Verizon (NYSE: VZ) may get some landline relief in New Jersey: The state's utilities commission will likely move this week to lift some pricing regulations around basic residential telephone service, making it possible for the carrier to raise its rates for POTS (plain old telephone service) as much as 36 percent--and possibly higher, in time.
The agreement Verizon is working out with the New Jersey Bureau of Public Utilities (BPU) would keep landline service rate caps in place for five years, during which the carrier can only raise rates by up to $6. Basic residential service in the state currently costs $16.45 per month. However, after the five-year period is up, Verizon's services will be reclassified as competitive and no longer subject to regulation--meaning it can set landline rates without having to get BPU approval first.
The move to reclassify Verizon's PSTN services has raised the ire of advocacy groups, including AARP. "We know (telephone service) is a necessity for all New Jerseyans, but particularly for people 65 years or older," AARP New Jersey associate director Evelyn Liebman told the Burlington County Times.
Stefanie Brand, director of the New Jersey Division of Rate Counsel, told NJ.com that reclassifying Verizon's services "is a fancy word for deregulate," which would leave the BPU unable to require Verizon to maintain and repair its legacy phone lines.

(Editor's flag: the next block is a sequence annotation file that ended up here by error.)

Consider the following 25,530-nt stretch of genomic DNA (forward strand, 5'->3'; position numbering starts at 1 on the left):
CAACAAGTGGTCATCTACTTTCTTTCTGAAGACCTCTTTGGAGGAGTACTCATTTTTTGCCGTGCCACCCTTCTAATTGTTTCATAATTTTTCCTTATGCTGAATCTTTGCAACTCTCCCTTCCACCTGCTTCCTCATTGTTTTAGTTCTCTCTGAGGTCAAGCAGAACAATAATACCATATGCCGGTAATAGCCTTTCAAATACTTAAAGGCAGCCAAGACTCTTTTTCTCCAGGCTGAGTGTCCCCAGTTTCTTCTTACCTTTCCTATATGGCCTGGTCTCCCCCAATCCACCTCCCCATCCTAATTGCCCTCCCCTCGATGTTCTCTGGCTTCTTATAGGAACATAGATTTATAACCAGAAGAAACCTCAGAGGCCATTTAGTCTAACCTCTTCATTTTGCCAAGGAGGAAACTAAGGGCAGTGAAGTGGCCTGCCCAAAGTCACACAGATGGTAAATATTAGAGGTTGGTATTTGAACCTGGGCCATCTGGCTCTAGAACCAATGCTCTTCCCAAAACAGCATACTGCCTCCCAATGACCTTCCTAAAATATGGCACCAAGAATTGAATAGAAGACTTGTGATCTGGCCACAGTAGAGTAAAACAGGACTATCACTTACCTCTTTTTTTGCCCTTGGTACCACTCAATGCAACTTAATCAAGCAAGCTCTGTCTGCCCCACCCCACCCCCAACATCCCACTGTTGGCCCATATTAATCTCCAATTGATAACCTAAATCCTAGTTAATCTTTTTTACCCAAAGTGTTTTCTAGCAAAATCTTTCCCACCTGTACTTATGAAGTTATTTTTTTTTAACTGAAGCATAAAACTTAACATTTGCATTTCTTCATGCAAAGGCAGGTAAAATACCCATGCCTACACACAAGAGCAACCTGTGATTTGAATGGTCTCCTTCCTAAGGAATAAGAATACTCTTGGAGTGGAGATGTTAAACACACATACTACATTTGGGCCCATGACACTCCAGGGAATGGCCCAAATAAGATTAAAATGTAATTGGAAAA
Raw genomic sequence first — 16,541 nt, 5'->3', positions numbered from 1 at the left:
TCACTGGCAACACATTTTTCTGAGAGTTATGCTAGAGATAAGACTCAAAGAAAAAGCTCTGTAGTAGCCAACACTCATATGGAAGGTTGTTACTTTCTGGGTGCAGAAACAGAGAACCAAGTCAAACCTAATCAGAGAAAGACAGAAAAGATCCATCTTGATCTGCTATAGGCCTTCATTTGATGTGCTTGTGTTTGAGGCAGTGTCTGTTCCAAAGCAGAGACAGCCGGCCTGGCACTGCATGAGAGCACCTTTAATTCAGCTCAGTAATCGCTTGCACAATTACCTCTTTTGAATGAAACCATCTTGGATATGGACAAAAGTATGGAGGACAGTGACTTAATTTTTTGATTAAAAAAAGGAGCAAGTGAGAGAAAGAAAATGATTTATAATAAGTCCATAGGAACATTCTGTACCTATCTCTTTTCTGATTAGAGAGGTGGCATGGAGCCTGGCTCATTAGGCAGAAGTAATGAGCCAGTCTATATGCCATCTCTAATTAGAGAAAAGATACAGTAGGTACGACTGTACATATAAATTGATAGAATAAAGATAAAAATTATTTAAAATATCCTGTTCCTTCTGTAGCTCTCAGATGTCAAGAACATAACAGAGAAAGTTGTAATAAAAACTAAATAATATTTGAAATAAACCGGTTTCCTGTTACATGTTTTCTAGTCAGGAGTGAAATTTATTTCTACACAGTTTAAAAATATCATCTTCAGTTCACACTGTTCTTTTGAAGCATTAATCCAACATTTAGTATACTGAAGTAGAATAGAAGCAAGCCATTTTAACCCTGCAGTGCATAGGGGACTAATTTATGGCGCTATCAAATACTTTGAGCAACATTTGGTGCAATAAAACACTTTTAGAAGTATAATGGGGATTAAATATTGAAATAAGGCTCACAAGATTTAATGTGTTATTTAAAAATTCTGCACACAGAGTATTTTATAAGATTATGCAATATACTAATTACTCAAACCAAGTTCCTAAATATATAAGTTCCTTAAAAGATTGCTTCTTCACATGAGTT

Verizon disagreed with its critics, with a spokesperson telling NJ.com that the state's regulations are "obsolete" and that none of its competitors are obligated to get the BPU's approval for rate changes. Because New Jersey now has multiple providers and Verizon isn't the only game in town for telephone service, "consumers have the ability to switch providers if their company is not meeting their needs," spokesperson Lee Giercynski said.
Verizon has faced criticism in New Jersey before. In the wake of Superstorm Sandy in 2012, the carrier opted not to replace its legacy copper infrastructure in Mantoloking, N.J., instead getting approval to roll out Voice Link wireless service to the barrier island area. The move was similar to actions it undertook in neighboring New York state, particularly on Fire Island. But its plans to roll out Voice Link in the Catskills region set off alarm bells, with the attorney general filing for an injunction to stop the move.
Ultimately, the carrier switched gears, announcing that Fire Island would get FiOS fiber-to-the-home service instead. But for Mantoloking, no such luck.
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Voice Link isn't the magic bridge off the PSTN; broadband is